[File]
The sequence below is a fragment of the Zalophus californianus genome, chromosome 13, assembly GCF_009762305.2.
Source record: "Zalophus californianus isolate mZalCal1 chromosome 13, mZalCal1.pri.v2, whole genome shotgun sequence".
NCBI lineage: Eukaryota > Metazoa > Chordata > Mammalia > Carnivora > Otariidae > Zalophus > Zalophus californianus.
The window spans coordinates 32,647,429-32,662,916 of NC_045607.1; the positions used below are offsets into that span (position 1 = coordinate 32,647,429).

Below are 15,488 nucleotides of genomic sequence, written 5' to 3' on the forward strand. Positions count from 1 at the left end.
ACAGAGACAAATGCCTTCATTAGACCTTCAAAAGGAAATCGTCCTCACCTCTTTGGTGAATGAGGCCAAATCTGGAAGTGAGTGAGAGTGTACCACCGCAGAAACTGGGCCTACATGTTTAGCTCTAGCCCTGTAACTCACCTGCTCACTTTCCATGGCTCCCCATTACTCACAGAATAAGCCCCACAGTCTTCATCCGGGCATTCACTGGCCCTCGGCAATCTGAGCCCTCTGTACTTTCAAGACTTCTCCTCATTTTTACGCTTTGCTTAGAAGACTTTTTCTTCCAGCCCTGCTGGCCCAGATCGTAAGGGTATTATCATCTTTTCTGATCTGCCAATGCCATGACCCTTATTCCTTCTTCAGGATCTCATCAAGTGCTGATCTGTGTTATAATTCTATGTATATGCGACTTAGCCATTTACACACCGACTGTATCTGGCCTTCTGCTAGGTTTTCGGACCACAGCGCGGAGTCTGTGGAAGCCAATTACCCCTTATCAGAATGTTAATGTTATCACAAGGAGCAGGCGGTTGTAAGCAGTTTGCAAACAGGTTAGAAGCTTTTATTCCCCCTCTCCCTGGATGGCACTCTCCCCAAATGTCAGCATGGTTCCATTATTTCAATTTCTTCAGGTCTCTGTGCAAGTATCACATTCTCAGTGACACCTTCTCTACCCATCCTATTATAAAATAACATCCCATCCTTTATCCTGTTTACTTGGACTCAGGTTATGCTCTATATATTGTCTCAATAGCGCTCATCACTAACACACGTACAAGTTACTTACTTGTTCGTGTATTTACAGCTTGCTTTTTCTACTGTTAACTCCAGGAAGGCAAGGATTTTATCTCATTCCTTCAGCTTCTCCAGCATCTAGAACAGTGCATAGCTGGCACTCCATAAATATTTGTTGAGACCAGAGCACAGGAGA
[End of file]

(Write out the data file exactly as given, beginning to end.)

The sequence below is a fragment of the Zalophus californianus genome, chromosome 13, assembly GCF_009762305.2.
Source record: "Zalophus californianus isolate mZalCal1 chromosome 13, mZalCal1.pri.v2, whole genome shotgun sequence".
NCBI lineage: Eukaryota > Metazoa > Chordata > Mammalia > Carnivora > Otariidae > Zalophus > Zalophus californianus.
The window spans coordinates 32,647,429-32,662,916 of NC_045607.1; the positions used below are offsets into that span (position 1 = coordinate 32,647,429).

Below are 15,488 nucleotides of genomic sequence, written 5' to 3' on the forward strand. Positions count from 1 at the left end.
ACAGAGACAAATGCCTTCATTAGACCTTCAAAAGGAAATCGTCCTCACCTCTTTGGTGAATGAGGCCAAATCTGGAAGTGAGTGAGAGTGTACCACCGCAGAAACTGGGCCTACATGTTTAGCTCTAGCCCTGTAACTCACCTGCTCACTTTCCATGGCTCCCCATTACTCACAGAATAAGCCCCACAGTCTTCATCCGGGCATTCACTGGCCCTCGGCAATCTGAGCCCTCTGTACTTTCAAGACTTCTCCTCATTTTTACGCTTTGCTTAGAAGACTTTTTCTTCCAGCCCTGCTGGCCCAGATCGTAAGGGTATTATCATCTTTTCTGATCTGCCAATGCCATGACCCTTATTCCTTCTTCAGGATCTCATCAAGTGCTGATCTGTGTTATAATTCTATGTATATGCGACTTAGCCATTTACACACCGACTGTATCTGGCCTTCTGCTAGGTTTTCGGACCACAGCGCGGAGTCTGTGGAAGCCAATTACCCCTTATCAGAATGTTAATGTTATCACAAGGAGCAGGCGGTTGTAAGCAGTTTGCAAACAGGTTAGAAGCTTTTATTCCCCCTCTCCCTGGATGGCACTCTCCCCAAATGTCAGCATGGTTCCATTATTTCAATTTCTTCAGGTCTCTGTGCAAGTATCACATTCTCAGTGACACCTTCTCTACCCATCCTATTATAAAATAACATCCCATCCTTTATCCTGTTTACTTGGACTCAGGTTATGCTCTATATATTGTCTCAATAGCGCTCATCACTAACACACGTACAAGTTACTTACTTGTTCGTGTATTTACAGCTTGCTTTTTCTACTGTTAACTCCAGGAAGGCAAGGATTTTATCTCATTCCTTCAGCTTCTCCAGCATCTAGAACAGTGCATAGCTGGCACTCCATAAATATTTGTTGAGACCAGAGCACAGGAGA